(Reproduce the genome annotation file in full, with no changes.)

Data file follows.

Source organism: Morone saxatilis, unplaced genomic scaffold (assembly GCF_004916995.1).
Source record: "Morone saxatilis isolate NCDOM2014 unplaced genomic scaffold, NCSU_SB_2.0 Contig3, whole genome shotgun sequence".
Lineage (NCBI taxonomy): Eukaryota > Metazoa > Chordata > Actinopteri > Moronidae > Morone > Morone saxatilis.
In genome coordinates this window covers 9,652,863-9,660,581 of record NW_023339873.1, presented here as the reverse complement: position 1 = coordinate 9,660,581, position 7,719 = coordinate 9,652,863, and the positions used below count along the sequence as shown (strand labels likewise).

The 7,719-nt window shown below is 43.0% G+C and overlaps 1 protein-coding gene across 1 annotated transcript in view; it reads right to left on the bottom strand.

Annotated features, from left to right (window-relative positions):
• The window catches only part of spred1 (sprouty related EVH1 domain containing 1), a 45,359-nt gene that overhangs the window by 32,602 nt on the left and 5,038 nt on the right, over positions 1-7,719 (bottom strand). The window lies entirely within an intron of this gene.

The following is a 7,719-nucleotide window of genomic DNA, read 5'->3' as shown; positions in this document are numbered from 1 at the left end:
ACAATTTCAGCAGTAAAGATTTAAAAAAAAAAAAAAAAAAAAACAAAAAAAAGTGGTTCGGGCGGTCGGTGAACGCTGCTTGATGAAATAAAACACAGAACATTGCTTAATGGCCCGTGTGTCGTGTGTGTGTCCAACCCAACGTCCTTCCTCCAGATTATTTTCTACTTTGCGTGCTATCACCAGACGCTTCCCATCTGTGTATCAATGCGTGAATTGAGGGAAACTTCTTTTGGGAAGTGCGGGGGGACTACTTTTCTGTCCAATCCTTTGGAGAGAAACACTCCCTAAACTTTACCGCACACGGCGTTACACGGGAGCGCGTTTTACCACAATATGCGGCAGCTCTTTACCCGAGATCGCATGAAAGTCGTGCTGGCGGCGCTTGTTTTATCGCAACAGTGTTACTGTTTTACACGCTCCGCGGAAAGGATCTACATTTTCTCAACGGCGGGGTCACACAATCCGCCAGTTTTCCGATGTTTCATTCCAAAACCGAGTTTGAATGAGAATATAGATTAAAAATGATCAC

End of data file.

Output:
Source organism: Morone saxatilis, unplaced genomic scaffold (assembly GCF_004916995.1).
Source record: "Morone saxatilis isolate NCDOM2014 unplaced genomic scaffold, NCSU_SB_2.0 Contig3, whole genome shotgun sequence".
Lineage (NCBI taxonomy): Eukaryota > Metazoa > Chordata > Actinopteri > Moronidae > Morone > Morone saxatilis.
In genome coordinates this window covers 9,652,863-9,660,581 of record NW_023339873.1, presented here as the reverse complement: position 1 = coordinate 9,660,581, position 7,719 = coordinate 9,652,863, and the positions used below count along the sequence as shown (strand labels likewise).

The 7,719-nt window shown below is 43.0% G+C and overlaps 1 protein-coding gene across 1 annotated transcript in view; it reads right to left on the bottom strand.

Annotated features, from left to right (window-relative positions):
• The window catches only part of spred1 (sprouty related EVH1 domain containing 1), a 45,359-nt gene that overhangs the window by 32,602 nt on the left and 5,038 nt on the right, over positions 1-7,719 (bottom strand). The window lies entirely within an intron of this gene.

The following is a 7,719-nucleotide window of genomic DNA, read 5'->3' as shown; positions in this document are numbered from 1 at the left end:
ACAATTTCAGCAGTAAAGATTTAAAAAAAAAAAAAAAAAAAAACAAAAAAAAGTGGTTCGGGCGGTCGGTGAACGCTGCTTGATGAAATAAAACACAGAACATTGCTTAATGGCCCGTGTGTCGTGTGTGTGTCCAACCCAACGTCCTTCCTCCAGATTATTTTCTACTTTGCGTGCTATCACCAGACGCTTCCCATCTGTGTATCAATGCGTGAATTGAGGGAAACTTCTTTTGGGAAGTGCGGGGGGACTACTTTTCTGTCCAATCCTTTGGAGAGAAACACTCCCTAAACTTTACCGCACACGGCGTTACACGGGAGCGCGTTTTACCACAATATGCGGCAGCTCTTTACCCGAGATCGCATGAAAGTCGTGCTGGCGGCGCTTGTTTTATCGCAACAGTGTTACTGTTTTACACGCTCCGCGGAAAGGATCTACATTTTCTCAACGGCGGGGTCACACAATCCGCCAGTTTTCCGATGTTTCATTCCAAAACCGAGTTTGAATGAGAATATAGATTAAAAATGATCAC